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Deficiencies of Geotechnical Eurocode 7 Part 1

Deficiencies of Geotechnical Eurocode 7 Part 1 set to remain and why you should revolt

Geotechnical Eurocodes are set to get updated with a major overdue revision. Eurocode 7 traditionally specified design approaches with partial factors that would theoretically capture different ultimate limit states.

Some of these combinations are geared towards a structural limit state (STR) while others are targeted towards a geotechnical limit state (GEO).

For the easy part, the proposed update introduces a long overdue importance factor that typically ranges from 0.9 for less important/temporary projects to 1.1 for critical facilities.

In the STR approach things are quite straightforward.

The old and proposed editions allow for a standardized analysis of a deep excavation and for results to be amplified at the very end of the analysis. Essentially, this approach allows us to run an equivalent allowable stress approach and amplify results at the very end.

In the GEO approach, Eurocode 7 persists on the M2 approach which essentially reduces soil strengths. Typical reductions are essentially unchanged, 1.25 on the tangent of the effective friction angle and on the effective cohesion, and 1.4 on the undrained shear strength of clays.

While these adjustments could be reasonably used in a slope stability problem, a single pile analysis, their inclusion in complex soil structure modelling is totally inappropriate especially for deep excavations.

Historically, the M2 approach originated from engineers with experience in stiff London clays where the reducing the undrained shear strength by 1.4 made little practical different.

In other parts of the world, where excavations are deeper, soils are softer, and stage effects are more important, strength reduction and soil-structure interaction are fundamentally incompatible.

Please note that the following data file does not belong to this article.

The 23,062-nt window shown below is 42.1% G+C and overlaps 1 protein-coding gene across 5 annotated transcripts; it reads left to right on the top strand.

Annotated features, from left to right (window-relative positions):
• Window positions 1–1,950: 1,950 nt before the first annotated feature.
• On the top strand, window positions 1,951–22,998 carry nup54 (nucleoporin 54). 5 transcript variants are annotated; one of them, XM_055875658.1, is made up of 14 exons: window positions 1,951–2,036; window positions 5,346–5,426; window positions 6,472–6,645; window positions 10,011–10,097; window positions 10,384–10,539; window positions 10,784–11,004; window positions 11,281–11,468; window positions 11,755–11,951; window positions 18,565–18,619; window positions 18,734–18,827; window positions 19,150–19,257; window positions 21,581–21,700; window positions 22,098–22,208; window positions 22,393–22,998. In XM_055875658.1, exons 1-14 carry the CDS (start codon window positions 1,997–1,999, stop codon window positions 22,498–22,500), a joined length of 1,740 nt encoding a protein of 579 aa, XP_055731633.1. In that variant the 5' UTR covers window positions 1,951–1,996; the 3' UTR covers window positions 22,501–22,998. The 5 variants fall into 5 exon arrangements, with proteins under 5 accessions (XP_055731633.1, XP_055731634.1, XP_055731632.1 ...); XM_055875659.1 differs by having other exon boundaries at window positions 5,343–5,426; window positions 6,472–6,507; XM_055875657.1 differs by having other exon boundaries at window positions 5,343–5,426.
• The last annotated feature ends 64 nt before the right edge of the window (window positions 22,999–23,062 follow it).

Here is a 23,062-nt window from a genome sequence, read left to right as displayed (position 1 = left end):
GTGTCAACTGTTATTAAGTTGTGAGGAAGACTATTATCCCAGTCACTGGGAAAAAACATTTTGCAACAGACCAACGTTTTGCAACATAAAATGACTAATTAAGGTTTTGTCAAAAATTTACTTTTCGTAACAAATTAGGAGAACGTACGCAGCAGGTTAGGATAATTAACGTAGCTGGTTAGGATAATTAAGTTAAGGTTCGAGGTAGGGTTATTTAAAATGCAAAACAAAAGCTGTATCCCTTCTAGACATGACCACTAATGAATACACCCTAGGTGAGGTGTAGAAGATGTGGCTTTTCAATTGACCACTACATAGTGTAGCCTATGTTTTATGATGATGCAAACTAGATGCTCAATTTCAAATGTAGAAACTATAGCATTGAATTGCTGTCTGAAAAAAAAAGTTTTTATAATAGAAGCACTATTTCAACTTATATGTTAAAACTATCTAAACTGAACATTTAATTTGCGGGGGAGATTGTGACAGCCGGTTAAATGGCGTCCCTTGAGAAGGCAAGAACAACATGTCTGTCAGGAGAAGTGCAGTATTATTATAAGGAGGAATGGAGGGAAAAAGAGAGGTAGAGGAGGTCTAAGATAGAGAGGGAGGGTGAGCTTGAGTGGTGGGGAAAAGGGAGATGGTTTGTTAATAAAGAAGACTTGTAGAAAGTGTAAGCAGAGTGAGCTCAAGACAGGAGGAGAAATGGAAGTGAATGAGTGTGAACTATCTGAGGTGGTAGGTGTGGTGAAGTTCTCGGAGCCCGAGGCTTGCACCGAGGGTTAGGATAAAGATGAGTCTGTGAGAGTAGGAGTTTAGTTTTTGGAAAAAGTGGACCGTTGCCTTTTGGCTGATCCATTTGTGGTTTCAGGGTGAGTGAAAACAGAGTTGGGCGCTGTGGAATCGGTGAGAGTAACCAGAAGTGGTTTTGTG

In many cases reducing the soil strength of an existing slope would render the slope numerically unstable.

In soft clay situations such as in the Netherlands, reducing the undrained shear strength of an already soft clay by 1.4 would render all excavations and conditions unstable, both in conventional and in a non-linear analysis.

As we had documented in numerous workshops, the strength reduction approach severely punishes wall bending moments in multilevel braced deep excavations.

Typically, M2 approaches tend to produce a safety factor of about two on wall bending and closer to 1.35 for supports (Tables 1, 2 and Figures 1, 2).

As most excavations collapse happen due to support overstress and not due to wall bending failures, the M2 results are both overconservative on bending moments and potentially unsafe on brace reactions.

Figure 3 contrasts the obtained wall embedment and net loading diagrams for a 1.8m deep excavation in soft clay.

EC7 DA1/2 combinations with M2 would require a 12.5m wall embedment vs. the 3.2m wall embedment for a traditional SLS approach.

Such a large discrepancy constitutes a clear code deficiency.

Table 1: Excavation Analysis Comparison between SLS, AASHTO, and EC7 Combinations for a 16m deep excavation in sands

Table 2: Excavation Analysis Comparison between SLS, AASHTO, and EC7 Combinations for a 16m deep excavation in clay

Figure 1: DeepEX model with sands

Figure 2: DeepEX model with clay at base

Figure 3: Comparison of net loading diagrams and required wall embedment for various design scenarios

A little provision on determining soil strength recommends defining soil strength at the most conservative of the lower or upper 5% on the strength distribution (5% or 95%).

While in principle this appears to be a rational approach, the recommendation can have significant impact on future designs depending on how the soil strength variation is.

If for example strength variation is along longitudinal sections, then the lower estimate can be reasonably expected to be encountered.

However, if the strength variation is simply random then the 5% lower bound can lead to unreasonably conservative analysis results especially when compounded with the M2 approach.

If you are practicing in the European Union you still have the time to make a difference before the new provisions take effect.

Reach out to the reviewing board, comment, and request that these significant code deficiencies be addressed.



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